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"Mother-in-law apartments" gain favor in Olympia, Boise

Doug Nadvornick/Spokane Public Radio
Accessory dwelling units like this one in Spokane may become more common in Washington and Idaho as officials look to increase affordable housing options.

The Washington and Idaho legislatures advance proposals to make "accessory dwelling units" more common.

Legislators in Washington and Idaho are getting closer to allowing more types of so-called “accessory dwelling units.” The goal is to create more affordable housing.

In Boise on Wednesday, the Idaho Senate voted to allow homeowners to create apartments in their homes for relatives or renting to tenants.

“Not inside a duplex or four-plex, but inside a single detached home that you could then modify the garage or the basement or an attic or another room into another dwelling unit," said Republican Senator Geoff Schroeder, who supports the legislation.

"An internal accessory dwelling unit does not include an alternative detached structure, motor home, camper, recreational vehicle, tiny home on wheels or other such similar dwellings on wheels," said one of the bill's sponsors, Pocatello Democrat James Ruchti.

"That addresses many of the concerns that you may have heard about from individuals who had heard about the legislation but didn’t know the intimate details about it, but they were just worried that suddenly in their neighborhood there were going to be these detached units popping up all over their neighborhoods," he said.

Schroeder says the bill does not allow homeowners’ associations, for the most part, to make rules prohibiting so-called “mother-in-law apartments," though those organizations "may adopt reasonable rules governing the use of internal accessory dwelling units otherwise allowed by law, including but not limited to size limits, height limits, setback requirements, open space requirements, parking controls, and bedroom requirements," according to the bill's language.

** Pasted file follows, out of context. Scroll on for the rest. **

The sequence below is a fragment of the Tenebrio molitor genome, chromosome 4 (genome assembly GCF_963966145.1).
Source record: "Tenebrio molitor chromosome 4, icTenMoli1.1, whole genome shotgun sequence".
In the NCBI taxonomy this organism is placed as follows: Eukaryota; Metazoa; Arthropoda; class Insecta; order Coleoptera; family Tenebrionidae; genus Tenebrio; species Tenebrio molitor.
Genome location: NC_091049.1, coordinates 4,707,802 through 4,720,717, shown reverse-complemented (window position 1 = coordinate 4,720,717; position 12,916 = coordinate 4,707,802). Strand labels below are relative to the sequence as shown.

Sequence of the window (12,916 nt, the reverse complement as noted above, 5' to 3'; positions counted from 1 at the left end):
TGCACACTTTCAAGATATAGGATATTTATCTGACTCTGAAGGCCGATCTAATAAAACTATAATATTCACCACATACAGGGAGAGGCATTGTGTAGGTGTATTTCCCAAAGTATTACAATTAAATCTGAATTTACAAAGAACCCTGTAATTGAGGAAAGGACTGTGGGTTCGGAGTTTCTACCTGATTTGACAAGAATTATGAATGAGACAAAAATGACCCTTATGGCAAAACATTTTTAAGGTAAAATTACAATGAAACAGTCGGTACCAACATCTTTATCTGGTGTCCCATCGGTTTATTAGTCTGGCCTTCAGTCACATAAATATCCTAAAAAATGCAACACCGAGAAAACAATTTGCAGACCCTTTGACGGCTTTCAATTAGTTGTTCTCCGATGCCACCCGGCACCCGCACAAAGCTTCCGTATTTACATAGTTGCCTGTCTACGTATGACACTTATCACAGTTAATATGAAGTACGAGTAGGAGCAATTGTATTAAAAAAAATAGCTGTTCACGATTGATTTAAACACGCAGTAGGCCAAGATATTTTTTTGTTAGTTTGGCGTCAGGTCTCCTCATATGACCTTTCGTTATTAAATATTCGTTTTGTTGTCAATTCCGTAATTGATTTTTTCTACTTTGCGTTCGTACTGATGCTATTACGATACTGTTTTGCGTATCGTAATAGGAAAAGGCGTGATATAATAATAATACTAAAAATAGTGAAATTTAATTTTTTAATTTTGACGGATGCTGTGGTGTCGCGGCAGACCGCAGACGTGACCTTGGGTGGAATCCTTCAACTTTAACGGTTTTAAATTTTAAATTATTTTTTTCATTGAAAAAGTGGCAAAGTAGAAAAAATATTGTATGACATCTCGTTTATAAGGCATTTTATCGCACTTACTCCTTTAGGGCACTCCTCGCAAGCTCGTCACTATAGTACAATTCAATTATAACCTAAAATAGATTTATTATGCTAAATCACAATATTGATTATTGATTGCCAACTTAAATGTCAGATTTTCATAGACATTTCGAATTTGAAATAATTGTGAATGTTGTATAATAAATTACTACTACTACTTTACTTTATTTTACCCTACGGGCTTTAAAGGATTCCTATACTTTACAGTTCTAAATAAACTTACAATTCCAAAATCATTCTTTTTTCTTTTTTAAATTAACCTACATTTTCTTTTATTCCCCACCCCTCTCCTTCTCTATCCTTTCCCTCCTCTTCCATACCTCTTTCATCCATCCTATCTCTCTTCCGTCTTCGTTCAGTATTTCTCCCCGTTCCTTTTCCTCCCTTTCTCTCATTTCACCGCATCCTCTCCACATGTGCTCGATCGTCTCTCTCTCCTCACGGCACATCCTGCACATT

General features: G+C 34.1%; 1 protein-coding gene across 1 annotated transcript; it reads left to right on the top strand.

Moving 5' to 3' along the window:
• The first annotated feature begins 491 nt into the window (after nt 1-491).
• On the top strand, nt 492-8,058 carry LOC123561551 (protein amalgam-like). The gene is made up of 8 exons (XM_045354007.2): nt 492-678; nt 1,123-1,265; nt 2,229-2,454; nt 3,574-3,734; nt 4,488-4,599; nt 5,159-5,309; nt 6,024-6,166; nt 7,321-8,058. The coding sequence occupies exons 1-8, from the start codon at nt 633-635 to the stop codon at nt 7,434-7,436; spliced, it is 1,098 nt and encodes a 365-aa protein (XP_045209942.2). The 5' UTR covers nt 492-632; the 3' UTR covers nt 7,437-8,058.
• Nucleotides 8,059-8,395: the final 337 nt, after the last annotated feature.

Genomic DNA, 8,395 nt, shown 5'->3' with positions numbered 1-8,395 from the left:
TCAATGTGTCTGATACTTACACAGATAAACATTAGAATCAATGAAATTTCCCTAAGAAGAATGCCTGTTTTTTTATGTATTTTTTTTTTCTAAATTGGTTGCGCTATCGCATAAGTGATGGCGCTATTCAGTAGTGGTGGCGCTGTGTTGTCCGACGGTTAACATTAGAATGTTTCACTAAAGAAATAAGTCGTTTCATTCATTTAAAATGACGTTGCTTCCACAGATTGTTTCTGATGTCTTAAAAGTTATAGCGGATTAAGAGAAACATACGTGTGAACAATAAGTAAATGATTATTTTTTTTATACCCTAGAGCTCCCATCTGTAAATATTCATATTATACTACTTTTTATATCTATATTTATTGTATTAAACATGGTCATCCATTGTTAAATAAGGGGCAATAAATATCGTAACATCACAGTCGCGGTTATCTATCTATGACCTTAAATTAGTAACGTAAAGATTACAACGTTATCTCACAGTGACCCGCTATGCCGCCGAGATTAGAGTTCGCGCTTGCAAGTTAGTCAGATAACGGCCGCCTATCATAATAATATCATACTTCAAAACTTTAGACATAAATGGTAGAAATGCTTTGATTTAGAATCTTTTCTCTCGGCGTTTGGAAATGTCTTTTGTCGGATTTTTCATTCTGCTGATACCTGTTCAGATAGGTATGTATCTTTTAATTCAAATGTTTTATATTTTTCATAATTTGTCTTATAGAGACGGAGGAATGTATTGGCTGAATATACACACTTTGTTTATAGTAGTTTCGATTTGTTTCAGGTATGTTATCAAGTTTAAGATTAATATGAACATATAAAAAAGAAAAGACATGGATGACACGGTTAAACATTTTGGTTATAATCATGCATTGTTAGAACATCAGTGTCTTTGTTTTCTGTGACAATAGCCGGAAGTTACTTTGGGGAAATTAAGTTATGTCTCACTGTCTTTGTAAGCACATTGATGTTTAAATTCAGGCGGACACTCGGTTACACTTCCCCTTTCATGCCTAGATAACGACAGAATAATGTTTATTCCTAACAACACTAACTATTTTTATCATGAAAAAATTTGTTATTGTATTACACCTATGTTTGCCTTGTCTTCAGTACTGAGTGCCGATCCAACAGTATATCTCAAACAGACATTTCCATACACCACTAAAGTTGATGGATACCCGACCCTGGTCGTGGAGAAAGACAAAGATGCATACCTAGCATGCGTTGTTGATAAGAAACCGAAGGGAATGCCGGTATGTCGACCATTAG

Schroeder says it also allow cities and counties to create their own regulations.

The bill has already been approved by the state House and now goes to the governor.

In Olympia, a similar bill was voted out of a House committee on Monday. It would require medium-sized and larger cities and counties to create rules for accessory dwelling units while giving them some regulatory flexibility. That bill has already sailed through the Senate and is now eligible for debate and a vote in the full House.

Doug Nadvornick has spent most of his 30+-year radio career at Spokane Public Radio and filled a variety of positions. He is currently the program director and news director. Through the years, he has also been the local Morning Edition and All Things Considered host (not at the same time). He served as the Inland Northwest correspondent for the Northwest News Network, based in Coeur d’Alene. He created the original program grid for KSFC. He has also served for several years as a board member for Public Media Journalists Association. During his years away from SPR, he worked at The Pacific Northwest Inlander, Washington State University in Spokane and KXLY Radio.